In Europe, the election in Holland and the Italian referendum showed further support for alternative populist policies, and this will likely also be the case in the forthcoming French presidential election. Nevertheless, markets were largely unconcerned, preferring to focus on lower volatility and more positive economic signals, at least for the time being. Britain is progressing with its painful Brexit process, and this had the effect of further weakening the Pound.
Within our managed portfolios, we favour some of the European healthcare stocks such as Roche (Swiss listed pharmaceuticals) and Novo-Nordisk (Danish listed diabetes care), and some of the predominately US listed technology focused companies such as Alphabet (Google), MasterCard and Priceline (booking.com). Generally speaking, the fairly high price of shares has temporarily limited the value proposition of most global stocks, so we are maintaining a higher than usual cash component, which we expect to redeploy to some of the better quality stocks when appropriate opportunities emerge.
The market value of the listed Real Estate Investment Trust (REIT) index fell marginally in the March quarter, thereby underperforming the broader stock market. The retail sector property REIT’s, Westfield, Scentre, BWP (Bunnings), and Vicinity had a weak quarter, whilst industrial and investment management REIT’s including Goodman and Charter Hall performed well.
Scentre Group, the owner of the Westfield branded shopping centres in Australia and New Zealand, recently announced that the value of their flagship asset in Sydney’s Pitt Street Mall had reached an eye-watering $4.5 billion, helped by a capitalisation yield of just 4.25% for the Sydney City retail component. This got me thinking…... firstly, what a marvelous piece of real estate it is that commands such a valuation, and secondly how wafer thin the yield is relative to normalised risk-free interest rates. Clearly, commercial property is enjoying the same valuation phenomenon as residential real estate. Interestingly, the share price of Scentre has declined 15% from its 2016 peak, notwithstanding their strong property valuation growth – the stock market can be a canny prophet, and seems to be suggesting that real estate prices have peaked.
We have maintained a lot of cash in our managed REIT portfolio. We will likely retain this high cash component whilst security prices trade at an unreasonable premium to the underlying property net tangible value, and whilst a large proportion of reportable profits are coming from property revaluations, rather than rental income.
The Reserve Bank of Australia is in a quandary. They would dearly like to use their monetary tools and raise interest rates to curtail asset price speculation, but can’t do so for fear of pricking the real estate bubble, and damaging our terms of trade by causing the currency to rise. Instead, the RBA has joined their regulatory colleagues APRA (bank regulator), ASIC (financial services & corporate regulator) and the finance minister to ‘media jawbone’ the very real problem of the massive buildup of consumer debt, and the considerable economic risks posed.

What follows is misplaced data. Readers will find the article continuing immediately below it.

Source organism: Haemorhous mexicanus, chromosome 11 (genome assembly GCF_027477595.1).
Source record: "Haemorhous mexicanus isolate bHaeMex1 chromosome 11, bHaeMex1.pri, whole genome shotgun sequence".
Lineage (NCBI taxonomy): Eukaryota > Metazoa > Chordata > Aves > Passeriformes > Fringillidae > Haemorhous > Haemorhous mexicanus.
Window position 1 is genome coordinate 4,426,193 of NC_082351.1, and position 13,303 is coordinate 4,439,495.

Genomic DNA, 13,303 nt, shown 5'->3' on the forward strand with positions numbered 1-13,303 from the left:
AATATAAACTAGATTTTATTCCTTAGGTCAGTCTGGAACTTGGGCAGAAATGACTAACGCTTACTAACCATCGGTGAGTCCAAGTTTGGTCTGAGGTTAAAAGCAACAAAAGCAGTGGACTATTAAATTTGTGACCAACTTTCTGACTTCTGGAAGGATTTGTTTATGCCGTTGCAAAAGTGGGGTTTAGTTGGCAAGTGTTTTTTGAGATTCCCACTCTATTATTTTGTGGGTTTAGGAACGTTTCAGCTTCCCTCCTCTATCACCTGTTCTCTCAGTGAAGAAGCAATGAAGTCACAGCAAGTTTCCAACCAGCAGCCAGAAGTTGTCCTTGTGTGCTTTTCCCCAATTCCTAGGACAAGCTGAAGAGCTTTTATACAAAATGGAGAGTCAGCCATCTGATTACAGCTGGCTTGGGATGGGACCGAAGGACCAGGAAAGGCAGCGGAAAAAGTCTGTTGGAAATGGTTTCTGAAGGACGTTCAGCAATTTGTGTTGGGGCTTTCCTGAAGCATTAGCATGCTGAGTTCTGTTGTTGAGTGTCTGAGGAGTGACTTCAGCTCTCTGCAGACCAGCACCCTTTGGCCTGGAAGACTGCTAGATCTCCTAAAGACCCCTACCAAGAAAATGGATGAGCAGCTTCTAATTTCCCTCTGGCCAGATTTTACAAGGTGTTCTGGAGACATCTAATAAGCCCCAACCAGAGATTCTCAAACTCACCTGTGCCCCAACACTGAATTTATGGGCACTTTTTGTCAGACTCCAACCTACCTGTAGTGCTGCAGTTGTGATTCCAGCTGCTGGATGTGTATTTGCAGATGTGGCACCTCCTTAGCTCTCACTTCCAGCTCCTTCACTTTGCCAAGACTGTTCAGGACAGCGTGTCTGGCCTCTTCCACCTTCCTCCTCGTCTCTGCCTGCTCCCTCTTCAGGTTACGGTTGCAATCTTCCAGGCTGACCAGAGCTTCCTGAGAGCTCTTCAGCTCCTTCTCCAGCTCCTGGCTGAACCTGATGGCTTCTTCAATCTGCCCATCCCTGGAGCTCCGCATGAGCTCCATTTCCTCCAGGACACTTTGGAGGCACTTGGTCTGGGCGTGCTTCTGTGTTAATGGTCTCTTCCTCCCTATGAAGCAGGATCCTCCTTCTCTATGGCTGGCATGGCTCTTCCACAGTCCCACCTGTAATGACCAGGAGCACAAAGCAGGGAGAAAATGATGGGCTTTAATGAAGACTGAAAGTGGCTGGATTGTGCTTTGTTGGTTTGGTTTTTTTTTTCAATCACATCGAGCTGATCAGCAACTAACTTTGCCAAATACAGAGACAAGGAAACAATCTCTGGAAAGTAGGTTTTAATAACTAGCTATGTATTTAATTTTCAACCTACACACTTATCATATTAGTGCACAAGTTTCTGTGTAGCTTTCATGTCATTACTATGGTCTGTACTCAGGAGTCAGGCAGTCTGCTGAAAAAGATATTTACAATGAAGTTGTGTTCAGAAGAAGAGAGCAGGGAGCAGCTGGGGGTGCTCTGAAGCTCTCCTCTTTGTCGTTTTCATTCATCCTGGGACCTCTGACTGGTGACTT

Consequently, it is likely that short term interest rates, including cash and term deposit rates, stay very low for an extended period. This is not good news for investors seeking a higher return, but these investments will provide strong capital preservation, which should not be overlooked.
The listed income security and hybrid market has been fairly steady, and continues to provide a decent income return, albeit with higher risk. The credit spreads and trading margins that affect pricing of this sector have been narrowing, which reflects improved investor appetite and slightly higher prices. However, these securities (mostly issued by banks) can become volatile, typically due to either concerns about finance sector robustness, or a surplus of new issuance. Consequently, we are generally reducing exposure to longer duration hybrids, to mitigate some capital risk.
In America, the Federal Reserve raised their Federal Funds interest rate in December to 0.75%, in March to 1%, and indicated several more rises over the course of 2017. They also indicated a preparedness to reduce their balance sheet size, by beginning to unwind the quantitative easing (money printing to buy bonds) program. The timing of this is uncertain, but the market effect could be considerable as the Fed is holding assets of US$4.5trillion. Clearly, the very long downwards trend in interest rates is over, so bond and other asset market risks will have increased.
Some share prices and markets are high, and some districts and sectors of real estate are also high. Further immediate upside potential is difficult to envisage, despite these valuations continuing to be supported by low interest rates.
Consequently, share and property investors should err towards more of a capital preservation strategy, and be prepared to hold a higher proportion than usual in cash and term deposits, notwithstanding the low applicable interest rates.
The Australian economy has some worrying signs. Consumer debt is a huge problem, and the ability to arrest this is constrained by increasing under-employment and very low wage growth. It’s likely that economic indicators such as consumption and GDP will weaken, but with luck, strength in the tourism and construction activity sectors will mitigate the downside. Here’s hoping that there isn’t a sharp shock, such as a slowdown in Chinese commodity demand or a house price slump.
Disclaimer & General Advice Warning